Saturday, 30 August 2014

British Crayfish Facing Extinction Due to Fungal Infection

A recent story in the Independent newspaper tells us the sad tale of the last few British white clawed crayfish (our largest inland invertebrate) in Dorset now in imminent threat of being wiped out by a fungal infection against which they have little immunity.

It isn't known how the fungus (Aphanomyes astaci) has spread to the River Allen which holds 40% of the UK population and it could be that it will now spread to the remaining parts of the UK.

All 8,000 of the river’s white-clawed crayfish are forecast to perish at the hands of the plague, a fungal disease carried by the larger Signal Crayfish from America, which is immune to it. Matt Shardlow, head of the Buglife insect charity, said: “Generally there’s no coming back once the plague arrives and I think it means we’re looking at the imminent end of the species across the south west,” adding that there is a real danger it could eventually spread across the whole country.
The white-clawed crayfish is the UK’s only native crayfish species. Other populations exist in the UK in areas such as the Midlands and East Anglia, but numbers are sparse and traditional strongholds in the Peak District and Ribble river in the North West have been almost wiped out. The species is on the endangered list.
The spread of the disease to the River Allen will accelerate the decline of the species, which is already estimated to have tumbled by 95 per cent since its peak. Once the disease infects crayfish, they are typically killed within weeks.Signal crayfish were brought to the UK in the 1970s, with many escaping into waterways through canals and some released into water courses because they can be fished for their tails. Their damage has been intensified by the ease with which they spread through waterways.

Original article

Friday, 29 August 2014

GPs urged to test all asthma patients for allergies to reduce attacks

This recent article in the publication 'GP' highlights the issue of allergens in the patients environment causing at least some of the worsening of their symptoms, sometimes leading to acute attacks. Prevention of exposure could help two thirds of all asthma patients in the UK control their illness more effectively. Prevention starts with awareness on the part of the patient but also on the part of their doctor but the important allergy tests are not being carried out.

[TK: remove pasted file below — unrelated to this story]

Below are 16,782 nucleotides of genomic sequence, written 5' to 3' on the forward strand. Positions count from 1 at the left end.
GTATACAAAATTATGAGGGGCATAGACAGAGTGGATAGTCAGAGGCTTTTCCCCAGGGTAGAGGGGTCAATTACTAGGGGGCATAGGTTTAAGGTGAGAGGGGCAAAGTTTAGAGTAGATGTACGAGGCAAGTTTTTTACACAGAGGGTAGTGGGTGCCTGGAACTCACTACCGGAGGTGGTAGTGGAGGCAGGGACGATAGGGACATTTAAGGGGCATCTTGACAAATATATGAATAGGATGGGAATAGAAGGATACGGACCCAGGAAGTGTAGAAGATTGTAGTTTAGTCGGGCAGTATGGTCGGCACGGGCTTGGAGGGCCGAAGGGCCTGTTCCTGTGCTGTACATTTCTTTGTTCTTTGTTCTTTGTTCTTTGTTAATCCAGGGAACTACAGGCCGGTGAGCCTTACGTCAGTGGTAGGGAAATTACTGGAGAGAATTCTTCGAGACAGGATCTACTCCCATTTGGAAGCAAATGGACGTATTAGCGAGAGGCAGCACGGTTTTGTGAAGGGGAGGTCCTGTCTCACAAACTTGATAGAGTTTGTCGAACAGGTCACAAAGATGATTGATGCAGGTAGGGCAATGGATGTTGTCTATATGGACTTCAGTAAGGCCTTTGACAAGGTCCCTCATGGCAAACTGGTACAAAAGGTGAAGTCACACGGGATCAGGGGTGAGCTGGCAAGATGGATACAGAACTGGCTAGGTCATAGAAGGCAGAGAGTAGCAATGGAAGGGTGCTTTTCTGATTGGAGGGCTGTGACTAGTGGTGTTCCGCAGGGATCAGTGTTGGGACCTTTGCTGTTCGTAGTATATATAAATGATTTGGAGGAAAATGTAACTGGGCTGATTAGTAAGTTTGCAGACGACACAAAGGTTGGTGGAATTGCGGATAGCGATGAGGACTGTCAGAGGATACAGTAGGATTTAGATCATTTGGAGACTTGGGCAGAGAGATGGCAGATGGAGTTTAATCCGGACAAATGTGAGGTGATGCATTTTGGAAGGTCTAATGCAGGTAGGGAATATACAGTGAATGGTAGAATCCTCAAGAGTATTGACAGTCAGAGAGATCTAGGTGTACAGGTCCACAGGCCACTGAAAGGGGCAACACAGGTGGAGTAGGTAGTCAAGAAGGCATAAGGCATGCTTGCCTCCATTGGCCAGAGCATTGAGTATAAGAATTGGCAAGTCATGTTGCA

Asthma UK states that if more allergy tests (including dust mite, pollen, animal dander, food and mould) were carried out then patients (and their carers) would be able to avoid their triggers and thus manage their own illness better. Two thirds do not know what their triggers are!

Moulds in particular are increasingly coming under suspicion as having a lot more involvement in uncontrolled asthma than previously suspected. Severe Asthma with Fungal Sensitisation (SAFS) is a fairly new concept that affects roughly half of all severe, uncontrolled asthmatics. Treatment with an oral antifungal is known to benefit such patients.

 Treatment options in severe fungal asthma and allergic bronchopulmonary aspergillosis

Friday, 22 August 2014

Report on the State of the Art of Rare Disease Activities in Europe – 2014

Rare diseases are diseases with a particularly low prevalence; the European Union considers diseases to be rare when they affect not more than 5 per 10 000 persons in the European Union. It is estimated that between 5 000 and 8 000 distinct rare diseases exist, estimated as affecting between 6% and 8% of the population in the course of their lives. In other words, although rare diseases are characterised by low prevalence for each of  them, the total number of people affected by rare diseases in the EU is estimated at between 27 and 36 million. Most of them suffer from less frequently occurring diseases affecting one in 100 000 people or less.

These patients are particularly isolated and vulnerable. The definition of a rare disease as having a prevalence of not more than 5 in 10 000 first appeared in EU legislation in Regulation (EC) N°141/2000 of the European Parliament and of the Council of 16 December 1999 on orphan medicinal products.

The Community action programme on rare diseases including genetic diseases for the period 1 January 1999 to 31 December 2003 then applied this definition to the field of public health.

Most rare diseases are genetic diseases, the others being rare cancers, auto-immune diseases, congenital
malformations, toxic and infectious diseases among other categories. Research on rare diseases has proved to be very useful to better understand the mechanism of common conditions such as obesity and diabetes, as